Philosophy Today

Volume 67, Issue 2, Spring 2023

Andrew NorrisOrcid-ID
Pages 331-348

Dewey, Self-Realization, and Romanticism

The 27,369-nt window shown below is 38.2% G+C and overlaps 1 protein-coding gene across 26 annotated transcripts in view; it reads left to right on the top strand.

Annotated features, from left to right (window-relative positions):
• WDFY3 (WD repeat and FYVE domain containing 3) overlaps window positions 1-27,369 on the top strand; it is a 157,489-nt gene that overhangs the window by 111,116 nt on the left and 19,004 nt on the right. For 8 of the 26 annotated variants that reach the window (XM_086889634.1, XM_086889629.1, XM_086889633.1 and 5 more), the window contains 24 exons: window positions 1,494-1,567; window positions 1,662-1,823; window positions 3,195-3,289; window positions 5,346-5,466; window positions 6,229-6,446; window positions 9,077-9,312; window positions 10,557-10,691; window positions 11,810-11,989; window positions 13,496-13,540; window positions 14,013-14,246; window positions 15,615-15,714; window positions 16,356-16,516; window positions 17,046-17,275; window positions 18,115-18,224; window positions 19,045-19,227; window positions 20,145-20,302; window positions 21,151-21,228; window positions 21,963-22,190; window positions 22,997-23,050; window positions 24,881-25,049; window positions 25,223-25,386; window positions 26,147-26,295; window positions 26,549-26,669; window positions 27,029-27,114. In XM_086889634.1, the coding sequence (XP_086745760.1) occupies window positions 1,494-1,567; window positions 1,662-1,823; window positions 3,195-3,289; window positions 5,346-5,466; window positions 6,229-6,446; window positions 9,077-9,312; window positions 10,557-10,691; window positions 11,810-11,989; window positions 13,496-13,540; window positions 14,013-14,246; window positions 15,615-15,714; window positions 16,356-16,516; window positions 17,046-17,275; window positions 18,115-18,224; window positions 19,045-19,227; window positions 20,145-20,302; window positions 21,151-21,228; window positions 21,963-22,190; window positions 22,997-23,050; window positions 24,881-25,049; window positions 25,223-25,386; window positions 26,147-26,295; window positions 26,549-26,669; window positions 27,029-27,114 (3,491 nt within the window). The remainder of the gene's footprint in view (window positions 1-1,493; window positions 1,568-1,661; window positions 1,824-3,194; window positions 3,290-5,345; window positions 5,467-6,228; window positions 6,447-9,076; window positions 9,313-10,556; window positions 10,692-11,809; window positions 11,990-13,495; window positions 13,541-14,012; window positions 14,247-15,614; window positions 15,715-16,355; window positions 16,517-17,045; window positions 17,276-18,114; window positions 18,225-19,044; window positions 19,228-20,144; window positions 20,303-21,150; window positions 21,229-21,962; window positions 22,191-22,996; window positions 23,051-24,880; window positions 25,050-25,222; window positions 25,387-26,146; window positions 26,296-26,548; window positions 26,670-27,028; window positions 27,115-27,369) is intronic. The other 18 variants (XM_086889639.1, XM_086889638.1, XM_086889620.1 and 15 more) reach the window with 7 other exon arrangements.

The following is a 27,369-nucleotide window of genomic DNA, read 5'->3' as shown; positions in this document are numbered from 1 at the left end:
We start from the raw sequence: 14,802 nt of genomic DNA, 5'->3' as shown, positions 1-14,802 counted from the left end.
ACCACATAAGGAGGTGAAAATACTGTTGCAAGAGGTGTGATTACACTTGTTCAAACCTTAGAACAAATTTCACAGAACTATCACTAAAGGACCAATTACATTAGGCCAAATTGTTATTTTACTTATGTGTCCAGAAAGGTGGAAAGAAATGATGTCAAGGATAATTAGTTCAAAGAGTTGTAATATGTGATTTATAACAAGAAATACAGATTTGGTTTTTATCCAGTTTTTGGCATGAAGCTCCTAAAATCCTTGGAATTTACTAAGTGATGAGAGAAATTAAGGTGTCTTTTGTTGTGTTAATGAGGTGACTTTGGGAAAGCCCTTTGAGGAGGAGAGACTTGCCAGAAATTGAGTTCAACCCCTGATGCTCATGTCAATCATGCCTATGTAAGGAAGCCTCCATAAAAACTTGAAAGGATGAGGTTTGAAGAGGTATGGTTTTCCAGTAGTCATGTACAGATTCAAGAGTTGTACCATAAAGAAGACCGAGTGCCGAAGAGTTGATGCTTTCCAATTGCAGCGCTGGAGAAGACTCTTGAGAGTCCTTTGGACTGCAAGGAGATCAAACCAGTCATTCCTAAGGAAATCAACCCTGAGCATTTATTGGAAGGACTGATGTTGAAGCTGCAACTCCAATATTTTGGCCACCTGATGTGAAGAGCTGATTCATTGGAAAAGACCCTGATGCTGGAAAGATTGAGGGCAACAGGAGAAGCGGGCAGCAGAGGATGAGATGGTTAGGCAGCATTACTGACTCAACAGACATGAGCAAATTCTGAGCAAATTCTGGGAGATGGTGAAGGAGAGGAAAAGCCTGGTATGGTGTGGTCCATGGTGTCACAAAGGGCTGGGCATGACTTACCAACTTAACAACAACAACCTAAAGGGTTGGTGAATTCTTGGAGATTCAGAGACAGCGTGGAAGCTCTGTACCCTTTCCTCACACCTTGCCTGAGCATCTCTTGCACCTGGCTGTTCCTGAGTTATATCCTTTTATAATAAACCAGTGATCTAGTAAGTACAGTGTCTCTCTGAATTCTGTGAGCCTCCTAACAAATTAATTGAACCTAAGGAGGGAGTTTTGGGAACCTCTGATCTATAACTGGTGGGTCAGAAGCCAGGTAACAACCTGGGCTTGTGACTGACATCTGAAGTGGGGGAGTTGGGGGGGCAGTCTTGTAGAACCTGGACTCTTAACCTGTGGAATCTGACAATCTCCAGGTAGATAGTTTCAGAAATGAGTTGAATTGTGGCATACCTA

John Dewey’s conception of democracy as the political form devoted to the maximum individual self-realization of the citizenry, in the broadest sense of that term, promises to lift democracy above angry populism while avoiding untenable and contentious metaphysical commitments. The idea of self-realization is traditionally tied to a hierarchical and therefore unacceptable model of society. Dewey breaks this tie by stripping the idea of its metaphysical commitments. But Dewey requires supplementation. I argue that Dewey’s own insights can be best kept alive by being read in light of Stanley Cavell’s understanding of Emersonian Perfectionism, in particular the latter’s focus on the failure of the self to realize itself and its ordinary resistance to doing so. Bringing this Romanticism to bear upon Dewey’s ideas would temper them in important ways, preserving and developing what is best in the rich conception of democratic citizenship he has left us.